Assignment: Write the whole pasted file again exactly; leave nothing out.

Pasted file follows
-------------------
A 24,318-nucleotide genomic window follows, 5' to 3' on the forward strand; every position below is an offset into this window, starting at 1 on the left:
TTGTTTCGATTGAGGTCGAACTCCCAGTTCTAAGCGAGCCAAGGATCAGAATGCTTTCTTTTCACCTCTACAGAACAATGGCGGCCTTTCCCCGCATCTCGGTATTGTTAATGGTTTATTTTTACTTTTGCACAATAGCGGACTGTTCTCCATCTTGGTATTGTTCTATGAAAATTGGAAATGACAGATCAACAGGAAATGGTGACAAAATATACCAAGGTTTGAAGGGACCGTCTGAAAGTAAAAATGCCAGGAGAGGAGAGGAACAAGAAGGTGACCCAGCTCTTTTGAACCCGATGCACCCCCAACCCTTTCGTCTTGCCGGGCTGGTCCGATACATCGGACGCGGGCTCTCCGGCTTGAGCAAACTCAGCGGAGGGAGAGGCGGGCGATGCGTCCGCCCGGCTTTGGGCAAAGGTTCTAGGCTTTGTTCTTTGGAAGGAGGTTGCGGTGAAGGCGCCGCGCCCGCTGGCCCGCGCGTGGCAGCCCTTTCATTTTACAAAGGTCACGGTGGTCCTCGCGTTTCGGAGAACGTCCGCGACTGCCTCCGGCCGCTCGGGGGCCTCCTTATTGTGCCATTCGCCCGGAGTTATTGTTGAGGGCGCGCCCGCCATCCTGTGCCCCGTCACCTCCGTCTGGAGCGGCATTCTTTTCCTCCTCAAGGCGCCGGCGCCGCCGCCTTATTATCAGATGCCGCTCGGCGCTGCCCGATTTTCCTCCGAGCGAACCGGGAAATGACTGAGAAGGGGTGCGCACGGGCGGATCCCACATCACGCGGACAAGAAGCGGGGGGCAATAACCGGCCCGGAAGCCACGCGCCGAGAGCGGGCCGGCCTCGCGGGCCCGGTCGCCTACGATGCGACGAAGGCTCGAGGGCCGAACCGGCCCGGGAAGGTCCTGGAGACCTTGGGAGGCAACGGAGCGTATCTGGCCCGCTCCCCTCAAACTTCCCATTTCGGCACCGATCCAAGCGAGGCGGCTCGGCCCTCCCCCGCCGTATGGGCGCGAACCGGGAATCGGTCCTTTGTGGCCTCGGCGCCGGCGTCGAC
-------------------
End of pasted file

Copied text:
A 24,318-nucleotide genomic window follows, 5' to 3' on the forward strand; every position below is an offset into this window, starting at 1 on the left:
TTGTTTCGATTGAGGTCGAACTCCCAGTTCTAAGCGAGCCAAGGATCAGAATGCTTTCTTTTCACCTCTACAGAACAATGGCGGCCTTTCCCCGCATCTCGGTATTGTTAATGGTTTATTTTTACTTTTGCACAATAGCGGACTGTTCTCCATCTTGGTATTGTTCTATGAAAATTGGAAATGACAGATCAACAGGAAATGGTGACAAAATATACCAAGGTTTGAAGGGACCGTCTGAAAGTAAAAATGCCAGGAGAGGAGAGGAACAAGAAGGTGACCCAGCTCTTTTGAACCCGATGCACCCCCAACCCTTTCGTCTTGCCGGGCTGGTCCGATACATCGGACGCGGGCTCTCCGGCTTGAGCAAACTCAGCGGAGGGAGAGGCGGGCGATGCGTCCGCCCGGCTTTGGGCAAAGGTTCTAGGCTTTGTTCTTTGGAAGGAGGTTGCGGTGAAGGCGCCGCGCCCGCTGGCCCGCGCGTGGCAGCCCTTTCATTTTACAAAGGTCACGGTGGTCCTCGCGTTTCGGAGAACGTCCGCGACTGCCTCCGGCCGCTCGGGGGCCTCCTTATTGTGCCATTCGCCCGGAGTTATTGTTGAGGGCGCGCCCGCCATCCTGTGCCCCGTCACCTCCGTCTGGAGCGGCATTCTTTTCCTCCTCAAGGCGCCGGCGCCGCCGCCTTATTATCAGATGCCGCTCGGCGCTGCCCGATTTTCCTCCGAGCGAACCGGGAAATGACTGAGAAGGGGTGCGCACGGGCGGATCCCACATCACGCGGACAAGAAGCGGGGGGCAATAACCGGCCCGGAAGCCACGCGCCGAGAGCGGGCCGGCCTCGCGGGCCCGGTCGCCTACGATGCGACGAAGGCTCGAGGGCCGAACCGGCCCGGGAAGGTCCTGGAGACCTTGGGAGGCAACGGAGCGTATCTGGCCCGCTCCCCTCAAACTTCCCATTTCGGCACCGATCCAAGCGAGGCGGCTCGGCCCTCCCCCGCCGTATGGGCGCGAACCGGGAATCGGTCCTTTGTGGCCTCGGCGCCGGCGTCGAC